Inside the Mind of an Iron Hill Chef—Dan Bethard

We know it’s no surprise that we’re known for our beer—and we’re darn proud of the awards we’ve consistently won at the Great American Beer Festival (every year since 1997!) and the World Beer Cup. But we’re just as proud of our from-scratch culinary program that’s front-and-center in our mission to provide the highest quality fresh food, fresh beer and great service.

We know those lofty goals start with our people, the Iron Hill Brewery & Restaurant family. Allow us to brag a moment on the award-winning food they create, cook and serve. We’re proud to have won Best Brewpub numerous times at the World Beer Cup and from Main Line Today magazine, plus at the Great American Beer Festival and from Philadelphia Magazine, Zagat, Brewpub Magazine and other publications and guides too numerous to mention. (Goodness, we’re blushing!)

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At the heart of those medals and trophies is our culinary team. They’re the brains—and the brawn—behind our fresh menus of seasonally inspired American cuisine peppered with global influences. But what is it really like to be a chef?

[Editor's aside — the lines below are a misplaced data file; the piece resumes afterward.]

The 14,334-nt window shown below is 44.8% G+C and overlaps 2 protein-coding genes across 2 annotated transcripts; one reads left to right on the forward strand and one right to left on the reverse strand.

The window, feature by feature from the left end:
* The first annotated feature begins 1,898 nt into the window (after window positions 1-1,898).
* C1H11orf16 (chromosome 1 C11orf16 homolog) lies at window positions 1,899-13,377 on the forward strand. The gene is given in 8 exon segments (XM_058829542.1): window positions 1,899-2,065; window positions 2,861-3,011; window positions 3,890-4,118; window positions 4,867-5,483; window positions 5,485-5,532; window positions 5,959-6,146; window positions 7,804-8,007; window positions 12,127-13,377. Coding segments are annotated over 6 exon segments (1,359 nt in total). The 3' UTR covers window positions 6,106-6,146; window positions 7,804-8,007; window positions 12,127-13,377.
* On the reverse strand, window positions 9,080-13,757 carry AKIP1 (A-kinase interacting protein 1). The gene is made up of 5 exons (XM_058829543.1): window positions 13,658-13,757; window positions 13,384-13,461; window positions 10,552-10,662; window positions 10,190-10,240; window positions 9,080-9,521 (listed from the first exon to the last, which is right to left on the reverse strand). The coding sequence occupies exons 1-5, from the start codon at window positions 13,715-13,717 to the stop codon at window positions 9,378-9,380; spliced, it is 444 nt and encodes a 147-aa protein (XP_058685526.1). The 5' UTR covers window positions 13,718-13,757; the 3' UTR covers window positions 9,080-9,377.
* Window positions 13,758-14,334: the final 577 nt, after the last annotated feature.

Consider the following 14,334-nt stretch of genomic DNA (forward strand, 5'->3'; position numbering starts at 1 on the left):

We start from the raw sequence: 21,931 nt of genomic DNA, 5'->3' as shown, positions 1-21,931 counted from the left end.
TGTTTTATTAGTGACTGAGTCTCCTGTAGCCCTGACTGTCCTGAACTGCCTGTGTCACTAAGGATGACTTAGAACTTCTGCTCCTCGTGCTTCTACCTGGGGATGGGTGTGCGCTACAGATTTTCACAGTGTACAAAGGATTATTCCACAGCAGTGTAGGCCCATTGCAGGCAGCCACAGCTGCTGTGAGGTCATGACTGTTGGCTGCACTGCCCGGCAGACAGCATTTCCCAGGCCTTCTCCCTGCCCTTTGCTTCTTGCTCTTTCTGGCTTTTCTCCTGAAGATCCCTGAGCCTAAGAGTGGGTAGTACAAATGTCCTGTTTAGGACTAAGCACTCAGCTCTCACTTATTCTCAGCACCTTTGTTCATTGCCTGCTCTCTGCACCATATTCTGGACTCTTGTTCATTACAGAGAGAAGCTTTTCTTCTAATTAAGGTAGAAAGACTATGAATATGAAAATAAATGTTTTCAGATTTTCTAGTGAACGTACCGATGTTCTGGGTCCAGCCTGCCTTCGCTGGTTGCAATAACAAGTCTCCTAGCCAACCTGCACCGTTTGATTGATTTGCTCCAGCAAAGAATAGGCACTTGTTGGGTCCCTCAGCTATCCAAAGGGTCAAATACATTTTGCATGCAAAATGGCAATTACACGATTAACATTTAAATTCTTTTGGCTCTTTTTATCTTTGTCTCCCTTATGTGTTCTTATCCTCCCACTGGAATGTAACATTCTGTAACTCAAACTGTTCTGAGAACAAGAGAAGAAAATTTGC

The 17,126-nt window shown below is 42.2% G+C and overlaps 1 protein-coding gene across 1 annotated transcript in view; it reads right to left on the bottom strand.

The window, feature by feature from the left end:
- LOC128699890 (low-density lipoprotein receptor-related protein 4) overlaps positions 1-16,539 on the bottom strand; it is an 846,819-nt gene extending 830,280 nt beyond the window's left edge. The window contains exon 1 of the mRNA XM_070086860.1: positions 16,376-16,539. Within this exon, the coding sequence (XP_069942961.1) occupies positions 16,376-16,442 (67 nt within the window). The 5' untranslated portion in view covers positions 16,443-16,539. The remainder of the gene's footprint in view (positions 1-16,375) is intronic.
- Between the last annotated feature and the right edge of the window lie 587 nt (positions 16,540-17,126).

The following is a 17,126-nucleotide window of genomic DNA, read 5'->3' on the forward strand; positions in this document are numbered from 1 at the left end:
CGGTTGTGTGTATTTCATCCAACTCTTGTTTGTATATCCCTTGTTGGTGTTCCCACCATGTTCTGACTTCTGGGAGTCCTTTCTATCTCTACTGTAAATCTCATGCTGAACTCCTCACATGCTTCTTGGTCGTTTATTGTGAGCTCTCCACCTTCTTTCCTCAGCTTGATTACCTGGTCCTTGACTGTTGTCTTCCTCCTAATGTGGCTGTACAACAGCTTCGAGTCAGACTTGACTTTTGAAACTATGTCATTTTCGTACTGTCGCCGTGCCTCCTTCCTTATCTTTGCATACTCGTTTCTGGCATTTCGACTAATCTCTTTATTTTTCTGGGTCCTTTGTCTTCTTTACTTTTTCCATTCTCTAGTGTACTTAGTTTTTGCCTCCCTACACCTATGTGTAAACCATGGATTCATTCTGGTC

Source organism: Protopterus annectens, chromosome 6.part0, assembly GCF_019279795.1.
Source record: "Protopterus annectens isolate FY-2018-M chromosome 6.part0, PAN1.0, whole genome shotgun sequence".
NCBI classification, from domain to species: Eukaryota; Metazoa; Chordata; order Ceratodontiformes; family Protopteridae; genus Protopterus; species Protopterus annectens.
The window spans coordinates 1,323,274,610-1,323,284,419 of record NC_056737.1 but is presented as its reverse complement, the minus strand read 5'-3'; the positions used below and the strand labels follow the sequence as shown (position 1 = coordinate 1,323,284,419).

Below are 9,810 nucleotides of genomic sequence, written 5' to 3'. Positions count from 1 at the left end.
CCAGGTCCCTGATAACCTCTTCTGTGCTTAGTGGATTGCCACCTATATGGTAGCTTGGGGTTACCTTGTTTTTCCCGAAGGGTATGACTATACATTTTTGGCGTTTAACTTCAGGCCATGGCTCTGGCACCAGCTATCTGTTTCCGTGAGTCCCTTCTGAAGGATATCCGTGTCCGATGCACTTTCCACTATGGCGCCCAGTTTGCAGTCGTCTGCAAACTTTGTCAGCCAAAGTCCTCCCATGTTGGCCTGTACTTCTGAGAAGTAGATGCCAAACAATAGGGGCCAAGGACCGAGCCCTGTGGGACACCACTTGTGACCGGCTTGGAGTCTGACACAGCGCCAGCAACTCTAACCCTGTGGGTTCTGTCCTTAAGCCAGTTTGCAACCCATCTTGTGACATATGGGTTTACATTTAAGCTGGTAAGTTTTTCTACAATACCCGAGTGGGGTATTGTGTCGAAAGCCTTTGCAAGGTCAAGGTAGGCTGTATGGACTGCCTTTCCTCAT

We thought the best way to find out was to delve into a chef’s mind, so we picked assistant director of culinary operations Dan Bethard’s brain. Who better than an Iron Hill lifer?

“I’m proud to be the first employee hired by Kevin, Kevin and Mark. It’ll be 20 years this fall,” Dan began. “There are so many great things about working at Iron Hill, but the constant has been the great people. We have a lot of amazing people, all working for the same goal.”

We’re just as excited to have Dan on our team as he is to be a part of Iron Hill. Dan was our head chef, then an executive chef before becoming the assistant director of culinary operations. He’s seamlessly slipped into various roles over the years to open new restaurants, run kitchens, develop menus and recipes, work with our vendors—and so much more.

“I’ve worn many different hats,” Dan laughs. “But I’d say my biggest accomplishment was winning the Iron Hill Award of Excellence. It’s great to be recognized by your peers.”

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Enjoying a taste of what makes Dan tick? Read on and learn more about what goes on inside the mind of a chef.

Besides a love for all things food-related, why did you become a chef?